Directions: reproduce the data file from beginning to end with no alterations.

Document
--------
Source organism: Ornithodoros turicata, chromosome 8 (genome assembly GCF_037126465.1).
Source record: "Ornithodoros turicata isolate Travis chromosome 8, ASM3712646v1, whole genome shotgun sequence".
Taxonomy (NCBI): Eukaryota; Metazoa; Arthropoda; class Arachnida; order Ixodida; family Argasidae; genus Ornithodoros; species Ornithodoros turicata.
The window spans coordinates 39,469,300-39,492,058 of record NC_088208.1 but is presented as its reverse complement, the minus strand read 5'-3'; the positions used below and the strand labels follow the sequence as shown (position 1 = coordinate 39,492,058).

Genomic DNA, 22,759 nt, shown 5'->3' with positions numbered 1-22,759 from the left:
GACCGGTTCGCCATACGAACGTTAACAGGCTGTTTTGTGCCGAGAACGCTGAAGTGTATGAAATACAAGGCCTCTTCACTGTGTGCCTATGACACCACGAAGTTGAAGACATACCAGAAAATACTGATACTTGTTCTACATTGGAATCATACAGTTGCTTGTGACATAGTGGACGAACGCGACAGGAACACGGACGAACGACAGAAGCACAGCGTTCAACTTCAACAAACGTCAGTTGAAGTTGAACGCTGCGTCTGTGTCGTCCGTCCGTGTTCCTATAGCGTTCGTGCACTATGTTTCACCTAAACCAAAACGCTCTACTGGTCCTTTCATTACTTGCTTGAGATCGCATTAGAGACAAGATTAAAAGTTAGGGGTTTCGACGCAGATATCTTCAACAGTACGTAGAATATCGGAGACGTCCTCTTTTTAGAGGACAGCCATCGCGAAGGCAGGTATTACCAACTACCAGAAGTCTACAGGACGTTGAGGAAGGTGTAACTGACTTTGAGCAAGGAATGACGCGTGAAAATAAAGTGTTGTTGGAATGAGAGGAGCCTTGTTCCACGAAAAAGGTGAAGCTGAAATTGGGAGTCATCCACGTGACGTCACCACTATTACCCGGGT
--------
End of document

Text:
Source organism: Ornithodoros turicata, chromosome 8 (genome assembly GCF_037126465.1).
Source record: "Ornithodoros turicata isolate Travis chromosome 8, ASM3712646v1, whole genome shotgun sequence".
Taxonomy (NCBI): Eukaryota; Metazoa; Arthropoda; class Arachnida; order Ixodida; family Argasidae; genus Ornithodoros; species Ornithodoros turicata.
The window spans coordinates 39,469,300-39,492,058 of record NC_088208.1 but is presented as its reverse complement, the minus strand read 5'-3'; the positions used below and the strand labels follow the sequence as shown (position 1 = coordinate 39,492,058).

Genomic DNA, 22,759 nt, shown 5'->3' with positions numbered 1-22,759 from the left:
GACCGGTTCGCCATACGAACGTTAACAGGCTGTTTTGTGCCGAGAACGCTGAAGTGTATGAAATACAAGGCCTCTTCACTGTGTGCCTATGACACCACGAAGTTGAAGACATACCAGAAAATACTGATACTTGTTCTACATTGGAATCATACAGTTGCTTGTGACATAGTGGACGAACGCGACAGGAACACGGACGAACGACAGAAGCACAGCGTTCAACTTCAACAAACGTCAGTTGAAGTTGAACGCTGCGTCTGTGTCGTCCGTCCGTGTTCCTATAGCGTTCGTGCACTATGTTTCACCTAAACCAAAACGCTCTACTGGTCCTTTCATTACTTGCTTGAGATCGCATTAGAGACAAGATTAAAAGTTAGGGGTTTCGACGCAGATATCTTCAACAGTACGTAGAATATCGGAGACGTCCTCTTTTTAGAGGACAGCCATCGCGAAGGCAGGTATTACCAACTACCAGAAGTCTACAGGACGTTGAGGAAGGTGTAACTGACTTTGAGCAAGGAATGACGCGTGAAAATAAAGTGTTGTTGGAATGAGAGGAGCCTTGTTCCACGAAAAAGGTGAAGCTGAAATTGGGAGTCATCCACGTGACGTCACCACTATTACCCGGGT